CHAT PARTICIPANT: What do you think about the Kashmir issue?

STEINBERG: The suicide attack last week demonstrates that stability in the region around Afghanistan depends on a renewed effort by India and Pakistan to address the long-simmering Kashmiri problem. This is important, both because Kashmir has been a focal point for terrorist efforts, including by groups associated with al Qaeda, but also because conflict in Kashmir always is shadowed by the danger that the Kashmiri conflict could escalate into a military confrontation between India and Pakistan, two nuclear powers. The United States is not in a position to dictate a solution to this problem, but we should step up our efforts to encourage both sides to engage in serious discussions.

CNN: Yasser Arafat, in his speech yesterday, called for an end to suicide bombers and terrorist attacks against Israel. How will Arafat gain control over these elements who feel they have a right to defend themselves, and what if it proves that he cannot?

STEINBERG: The speech by Arafat certainly includes some important commitments in principle, but the challenge, of course, is to see whether he can carry them out. His ability to do so will be significantly strengthened if he gets the clear and visible support of moderate Arab governments, who can help him put pressure on Hamas and Islamic Jihad, including by drying up the sources of funding for those organizations. Although there are risks to Arafat from trying to implement a strong crackdown, the risks of letting the conflict continue are equally great for him because he will increasingly be seen as irrelevant. If he tries and fails, he will be no worse off for that reason than if he fails to even try to deal with the suicide bombings. And though his position is clearly weakened from what it was in the past, he still has considerable resources to bring to bear to try to damp down the suicide attacks.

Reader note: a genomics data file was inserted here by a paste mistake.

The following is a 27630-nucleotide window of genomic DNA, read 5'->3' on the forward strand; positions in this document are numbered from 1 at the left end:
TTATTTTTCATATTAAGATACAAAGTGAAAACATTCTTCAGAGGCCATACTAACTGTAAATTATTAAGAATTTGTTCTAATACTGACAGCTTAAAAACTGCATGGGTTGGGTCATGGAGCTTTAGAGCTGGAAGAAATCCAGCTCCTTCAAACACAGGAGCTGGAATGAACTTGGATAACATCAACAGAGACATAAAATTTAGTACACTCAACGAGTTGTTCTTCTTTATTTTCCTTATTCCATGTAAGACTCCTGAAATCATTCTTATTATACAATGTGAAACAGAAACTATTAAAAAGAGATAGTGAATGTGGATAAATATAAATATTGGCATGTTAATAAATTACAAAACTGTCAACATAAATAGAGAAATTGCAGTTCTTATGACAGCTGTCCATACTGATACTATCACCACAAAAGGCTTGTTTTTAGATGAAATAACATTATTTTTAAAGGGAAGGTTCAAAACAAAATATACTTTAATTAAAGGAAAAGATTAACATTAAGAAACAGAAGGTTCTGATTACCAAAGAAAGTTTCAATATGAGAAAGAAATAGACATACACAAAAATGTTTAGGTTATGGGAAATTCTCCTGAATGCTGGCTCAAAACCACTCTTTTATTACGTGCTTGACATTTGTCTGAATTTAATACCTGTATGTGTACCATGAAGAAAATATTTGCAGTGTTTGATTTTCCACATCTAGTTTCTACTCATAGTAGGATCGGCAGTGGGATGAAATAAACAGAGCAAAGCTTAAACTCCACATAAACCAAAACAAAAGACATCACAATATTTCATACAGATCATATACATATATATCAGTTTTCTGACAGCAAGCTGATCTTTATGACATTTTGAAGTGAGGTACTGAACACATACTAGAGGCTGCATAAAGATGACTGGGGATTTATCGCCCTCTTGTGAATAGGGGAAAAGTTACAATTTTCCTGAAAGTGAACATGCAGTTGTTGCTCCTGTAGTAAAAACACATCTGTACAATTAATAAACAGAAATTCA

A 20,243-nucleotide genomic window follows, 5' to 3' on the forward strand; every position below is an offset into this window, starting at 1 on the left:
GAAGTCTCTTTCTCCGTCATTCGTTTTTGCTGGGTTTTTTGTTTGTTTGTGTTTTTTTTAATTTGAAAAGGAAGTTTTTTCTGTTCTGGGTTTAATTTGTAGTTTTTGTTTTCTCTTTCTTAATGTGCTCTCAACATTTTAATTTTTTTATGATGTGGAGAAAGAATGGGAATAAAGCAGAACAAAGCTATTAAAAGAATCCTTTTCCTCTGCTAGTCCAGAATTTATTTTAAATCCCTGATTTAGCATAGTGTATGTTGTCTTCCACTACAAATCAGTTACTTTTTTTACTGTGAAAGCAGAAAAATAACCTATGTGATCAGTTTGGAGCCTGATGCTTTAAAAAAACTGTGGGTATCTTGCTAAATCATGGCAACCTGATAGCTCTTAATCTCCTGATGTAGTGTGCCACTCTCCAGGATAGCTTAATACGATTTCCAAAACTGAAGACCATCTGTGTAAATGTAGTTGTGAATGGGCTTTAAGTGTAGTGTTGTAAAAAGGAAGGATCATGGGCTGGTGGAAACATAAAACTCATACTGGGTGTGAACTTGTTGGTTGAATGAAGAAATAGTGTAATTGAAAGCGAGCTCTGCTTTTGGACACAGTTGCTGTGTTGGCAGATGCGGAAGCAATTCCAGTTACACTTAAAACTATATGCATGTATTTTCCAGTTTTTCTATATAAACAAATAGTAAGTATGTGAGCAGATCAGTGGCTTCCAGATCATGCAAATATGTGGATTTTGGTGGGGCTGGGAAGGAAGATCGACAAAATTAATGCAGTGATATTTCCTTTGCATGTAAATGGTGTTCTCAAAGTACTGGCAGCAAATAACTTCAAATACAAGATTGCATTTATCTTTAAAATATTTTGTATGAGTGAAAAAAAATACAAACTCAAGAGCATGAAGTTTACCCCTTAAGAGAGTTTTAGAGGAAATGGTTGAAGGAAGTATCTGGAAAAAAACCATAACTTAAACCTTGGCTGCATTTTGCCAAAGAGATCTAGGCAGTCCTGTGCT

CHAT PARTICIPANT: Will the U.S. help Yasser Arafat? Israel and the U.S. make a lot of demands to Arafat but offer little help except for Israel attacking the Palestinian police?

STEINBERG: The United States can help Arafat by making clear that the U.S. will support resumption of a political dialogue between Israel and the Palestinians if Arafat makes a serious effort to deal with the violence coming from the Palestinian side. At this point, it would not be helpful for the United States to seek concessions to Arafat up front, because that would simply lessen the pressure on him to come to grips with what is generally a difficult choice that he is facing.

CHAT PARTICIPANT: Arafat mentioned in his speech Sunday that Jerusalem would be the future capital of Palestine. Doesn't this present a problem?

STEINBERG: Certainly, it has always been the position of the Palestinians that Jerusalem in some form would be the capital of a Palestinian state, and the proposals offered by former Prime Minister Barak of Israel offered a solution where Jerusalem would serve as a capital both of Israel and the Palestinian state. So, it is at least possible that Arafat's position could be sustained in a way that would be acceptable to Israel, but as Barak himself found, the devil is in the details.

CNN: Do you have any closing comments for us today?

STEINBERG: The developments in Afghanistan demonstrate that with appropriate international support, the United States can be very successful in dealing with some of the most dangerous manifestations of terrorism, but they also suggest that this conflict with al Qaeda is far from over, and we will continue to need significant international cooperation both to track down those al Qaeda members who may have escaped Afghanistan, as well as other al Qaeda members around the world. So, it's particularly important now to not lose our intense focus on this long-term struggle.

CNN: Thank you for joining us today, James Steinberg. We look forward to having you back again next Monday.

STEINBERG: I look forward to chatting with you all again next week.

James Steinberg joined the chat room via telephone from Washington, DC and provided a typist. The above is an edited transcript of the interview on Monday, December 17, 2001 at 12:30 p.m. EDT.